[57] The Regional Court also correctly concluded that the tax authorities failed to take into account all the circumstances of the case, in particular by completely disregarding the applicant’s claim that the new system was also more advantageous for all members of the group – on the basis of the new cash pooling agreement, the applicant saved approximately CZK 100-150 thousand per year in bank charges, as the new cash pooling was automatic. According to the applicant, the tax base increased by that amount. The complainant’s claim that the gross profit of the managing member of the group increased from 0,75 % to 4,33 % without any significant change in the functions and risks borne by the managing member of the group cannot therefore be accepted. The reasons for that change were repeatedly described by the applicant to the tax authorities but were not sufficiently taken into account by the tax authorities. Instead, the tax authority proceeded without further consideration from the fact that until 31 May 2016 the applicant’s deposits in the cash pool were remunerated at 1 M PRIBOR + 3 %, which it considered to be the market rate, without, however, demonstrating the difference between the negotiated price (rate) and the benchmark rate.

[58] Nor was it sufficient to find that the applicant had the right under the original cash pooling agreement to request an adjustment of the interest rates in line with market conditions, but that no such adjustment was made (instead, a new cash pooling agreement was concluded). It is up to each taxable entity to choose the specific way of negotiating the interest rate on the deposits provided, and the use of various forms of cooperation between individual entities (members of a group) is a legitimate and, from an economic point of view, a perfectly rational way of doing business (cf. the above-mentioned judgment No 7 Afs 95/2012-47).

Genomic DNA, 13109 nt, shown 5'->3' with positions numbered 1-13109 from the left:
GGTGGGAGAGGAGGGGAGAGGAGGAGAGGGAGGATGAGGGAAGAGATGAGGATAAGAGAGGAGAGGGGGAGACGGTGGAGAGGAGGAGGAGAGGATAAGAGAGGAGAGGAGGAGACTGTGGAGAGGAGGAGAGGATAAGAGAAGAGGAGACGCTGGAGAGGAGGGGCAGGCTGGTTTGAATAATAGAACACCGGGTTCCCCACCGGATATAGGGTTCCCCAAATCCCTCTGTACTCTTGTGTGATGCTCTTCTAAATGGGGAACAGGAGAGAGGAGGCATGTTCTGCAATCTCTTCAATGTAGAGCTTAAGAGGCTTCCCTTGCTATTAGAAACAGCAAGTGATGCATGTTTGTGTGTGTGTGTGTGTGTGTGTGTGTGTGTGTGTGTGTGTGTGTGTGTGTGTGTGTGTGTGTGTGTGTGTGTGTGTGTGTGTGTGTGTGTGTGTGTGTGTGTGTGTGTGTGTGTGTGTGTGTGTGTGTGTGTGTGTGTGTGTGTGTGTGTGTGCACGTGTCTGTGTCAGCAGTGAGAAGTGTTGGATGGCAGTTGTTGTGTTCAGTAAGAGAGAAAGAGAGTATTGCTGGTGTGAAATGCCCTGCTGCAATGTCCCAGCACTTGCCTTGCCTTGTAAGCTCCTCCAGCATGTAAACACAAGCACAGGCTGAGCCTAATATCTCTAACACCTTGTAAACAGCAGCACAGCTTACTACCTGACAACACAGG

[59] Therefore, the Supreme Administrative Court concludes that the Regional Court was correct in its conclusion that the tax authorities did not lift the burden of proof with regard to establishing the price difference. In adjusting the tax base pursuant to Article 23(7) of the Income Tax Act, the tax authorities essentially proceeded only on the basis that until 31 May 2012 the applicant’s deposits had been remunerated at 1M PRIBOR + 3%, whereas from 1 June 2012 the rate was 1M PRIBOR + 0.17%. However, they did not prove the comparative price, or the difference between the agreed price and the comparative price, which is confirmed by the defendant’s assertion in the appeal that the information on cash pooling rates of other entities is not known to the tax authorities (see paragraph [16] of this judgment). By that assertion, the defendant in fact admitted itself that it had not ascertained the comparative interest rate, since it did not have data on other entities using cash pooling and did not examine the current accounts provided by the banks in view of their alleged incomparability (see above). The only data on the basis of which the defendant determined a ‘benchmark rate’ was the previously agreed rate of 1M PRIBOR + 3 %, which, however, cannot be a benchmark rate in view of the fact that it is a rate between related parties.